Humans are creatures of habit, so they say. We each have our own special ways of finding comfort and peace of mind. More often than not, that sense of comfort is exhibited most obviously in the spaces where we live. We know our homes better than anyone else because we design them ourselves and simply know what we like. Each of us feels the need to design and organize our spaces, and considering our differences in design preferences and modes of organization, we have that in common. Building a household room divider that lends itself to that common need, designers Giulia Pesce and Ruggero Batista created Patchwork.
Patchwork is Giulia and Ruggero’s proposed creative design solution for depersonalized home spaces such as reception centers for unhoused individuals. Their home organization project offers a wide range of functionality in regards to privacy, space demarcation, personalization, and organization of personal belongings. In collaboration with design agency Hans Thyge & Co., Giulia and Ruggero’s Patchwork is meant for use in cohabitation spaces like hostels, school dormitories, or reception centers for unhoused populations.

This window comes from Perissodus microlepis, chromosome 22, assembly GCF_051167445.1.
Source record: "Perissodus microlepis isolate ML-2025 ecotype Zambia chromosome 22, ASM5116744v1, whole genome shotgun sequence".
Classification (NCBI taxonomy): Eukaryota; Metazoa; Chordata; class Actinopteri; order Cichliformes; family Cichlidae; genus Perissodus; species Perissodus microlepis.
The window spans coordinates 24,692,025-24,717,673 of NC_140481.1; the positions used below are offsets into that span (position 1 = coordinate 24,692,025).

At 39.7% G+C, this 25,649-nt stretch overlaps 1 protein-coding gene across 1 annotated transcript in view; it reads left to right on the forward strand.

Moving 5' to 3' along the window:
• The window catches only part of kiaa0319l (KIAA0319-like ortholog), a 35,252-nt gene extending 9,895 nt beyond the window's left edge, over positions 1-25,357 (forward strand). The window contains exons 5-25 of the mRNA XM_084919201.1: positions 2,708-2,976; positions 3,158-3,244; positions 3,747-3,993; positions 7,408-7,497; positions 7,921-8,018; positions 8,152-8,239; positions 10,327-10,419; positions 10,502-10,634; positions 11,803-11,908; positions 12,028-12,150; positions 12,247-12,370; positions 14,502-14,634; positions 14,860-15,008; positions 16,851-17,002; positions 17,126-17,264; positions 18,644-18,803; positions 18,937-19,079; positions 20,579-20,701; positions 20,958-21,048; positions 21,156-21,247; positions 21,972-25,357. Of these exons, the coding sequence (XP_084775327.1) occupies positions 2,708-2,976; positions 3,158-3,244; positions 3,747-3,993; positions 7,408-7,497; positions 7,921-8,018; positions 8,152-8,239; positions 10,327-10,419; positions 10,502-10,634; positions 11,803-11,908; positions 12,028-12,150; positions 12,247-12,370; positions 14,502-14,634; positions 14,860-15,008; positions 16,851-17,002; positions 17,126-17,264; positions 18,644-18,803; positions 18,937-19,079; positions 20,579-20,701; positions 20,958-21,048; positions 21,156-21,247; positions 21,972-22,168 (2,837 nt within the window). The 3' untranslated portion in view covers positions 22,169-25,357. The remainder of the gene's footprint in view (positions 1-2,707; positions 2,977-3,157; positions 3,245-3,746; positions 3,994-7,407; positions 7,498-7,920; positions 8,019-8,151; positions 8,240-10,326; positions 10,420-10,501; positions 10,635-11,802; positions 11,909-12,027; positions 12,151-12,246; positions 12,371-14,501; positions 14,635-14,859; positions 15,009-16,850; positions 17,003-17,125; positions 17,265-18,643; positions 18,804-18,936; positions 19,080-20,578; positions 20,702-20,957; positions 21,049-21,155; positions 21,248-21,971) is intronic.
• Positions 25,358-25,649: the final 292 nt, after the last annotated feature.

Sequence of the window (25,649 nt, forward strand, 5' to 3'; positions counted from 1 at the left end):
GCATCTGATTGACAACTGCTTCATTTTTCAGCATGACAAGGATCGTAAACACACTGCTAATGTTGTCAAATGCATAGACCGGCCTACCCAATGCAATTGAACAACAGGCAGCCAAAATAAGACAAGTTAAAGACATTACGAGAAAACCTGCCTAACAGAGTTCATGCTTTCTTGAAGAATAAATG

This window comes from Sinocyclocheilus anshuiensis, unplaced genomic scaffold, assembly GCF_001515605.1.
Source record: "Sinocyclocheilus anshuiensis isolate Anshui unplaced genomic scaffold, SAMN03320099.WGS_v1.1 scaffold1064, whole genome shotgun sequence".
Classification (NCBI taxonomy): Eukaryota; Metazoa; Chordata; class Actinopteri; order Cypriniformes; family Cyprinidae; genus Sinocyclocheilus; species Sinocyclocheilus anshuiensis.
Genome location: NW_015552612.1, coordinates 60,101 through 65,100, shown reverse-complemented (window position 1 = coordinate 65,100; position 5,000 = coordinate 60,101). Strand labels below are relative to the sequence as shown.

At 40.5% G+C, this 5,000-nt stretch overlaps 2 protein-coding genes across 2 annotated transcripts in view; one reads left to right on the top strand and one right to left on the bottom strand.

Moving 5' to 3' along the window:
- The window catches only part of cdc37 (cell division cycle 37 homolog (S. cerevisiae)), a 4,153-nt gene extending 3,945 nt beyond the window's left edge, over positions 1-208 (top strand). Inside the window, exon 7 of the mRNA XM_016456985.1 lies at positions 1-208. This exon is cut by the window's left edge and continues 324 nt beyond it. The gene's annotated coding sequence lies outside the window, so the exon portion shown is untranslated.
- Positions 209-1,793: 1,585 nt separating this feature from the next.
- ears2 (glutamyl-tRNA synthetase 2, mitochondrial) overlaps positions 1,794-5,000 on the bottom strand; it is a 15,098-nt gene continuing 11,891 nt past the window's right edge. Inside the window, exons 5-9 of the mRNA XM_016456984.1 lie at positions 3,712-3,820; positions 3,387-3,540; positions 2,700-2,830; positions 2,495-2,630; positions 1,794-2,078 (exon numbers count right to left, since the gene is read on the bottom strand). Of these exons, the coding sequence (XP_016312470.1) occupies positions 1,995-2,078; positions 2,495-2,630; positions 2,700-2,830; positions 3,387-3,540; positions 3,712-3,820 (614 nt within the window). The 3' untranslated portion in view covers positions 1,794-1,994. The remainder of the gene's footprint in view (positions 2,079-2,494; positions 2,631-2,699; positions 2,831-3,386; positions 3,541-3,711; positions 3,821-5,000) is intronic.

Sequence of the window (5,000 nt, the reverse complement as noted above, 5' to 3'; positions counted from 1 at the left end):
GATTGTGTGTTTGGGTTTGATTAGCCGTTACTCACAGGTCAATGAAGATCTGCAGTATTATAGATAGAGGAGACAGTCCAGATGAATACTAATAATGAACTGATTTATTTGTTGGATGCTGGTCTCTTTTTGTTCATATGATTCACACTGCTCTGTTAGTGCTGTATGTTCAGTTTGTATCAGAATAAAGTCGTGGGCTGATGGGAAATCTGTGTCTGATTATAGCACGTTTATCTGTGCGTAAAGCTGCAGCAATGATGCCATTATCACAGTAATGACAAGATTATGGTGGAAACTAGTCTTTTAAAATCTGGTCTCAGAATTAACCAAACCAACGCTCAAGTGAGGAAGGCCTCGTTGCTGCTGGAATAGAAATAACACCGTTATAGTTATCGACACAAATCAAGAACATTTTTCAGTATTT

Patchwork is comprised of different, interchangeable panels that fold and expand like a traditional room divider. Patchwork panels provide plenty of different uses for each individual and function as a typical divider, work station, headboard, or some combination from the above. Patchwork incorporates a built-in closet space where users can hang their clothes and, thanks to a concealed padlock accessory, can also stow away personal possessions for secure storage. Patchwork also comes with supplemental shelving units, individual mirrors, and handy hooks so that the additional panels can be outfitted according to each user’s unique needs.
In order to create an effective solution that offers privacy and the chance to personalize any space one might call home, Giulia and Ruggero committed to field research that took place in a wide array of co-living spaces. Following their visits to unhoused population centers and refugee camps, the designers say, “During field studies in reception centers for homeless people and refugees in Italy, we observed as the facilities used often do not provide the possibility to organize and hang clothes in a functional way.” Upon discovering this deficiency, Giulia and Ruggero created Patchwork, their micro-solution for our shared need to find privacy and individualization no matter where we might find ourselves living.
Designers: Giulia Pesce & Ruggero Batista
Through the use of modular panels, designers Giulia and Ruggero were able to create room dividers for co-living spaces that also function as storage units for personal belongings.
The nondescript padlock offers both security and peace of mind for users who hope to stow away their more prized personal possessions.
Different forms of hooks and shelving units can be added to each Patchwork unit so that users can design their spaces according to their unique needs.
“The different panels are interchangeable and they can be accessorized so as to create different personal units in the shared cohabitation space.”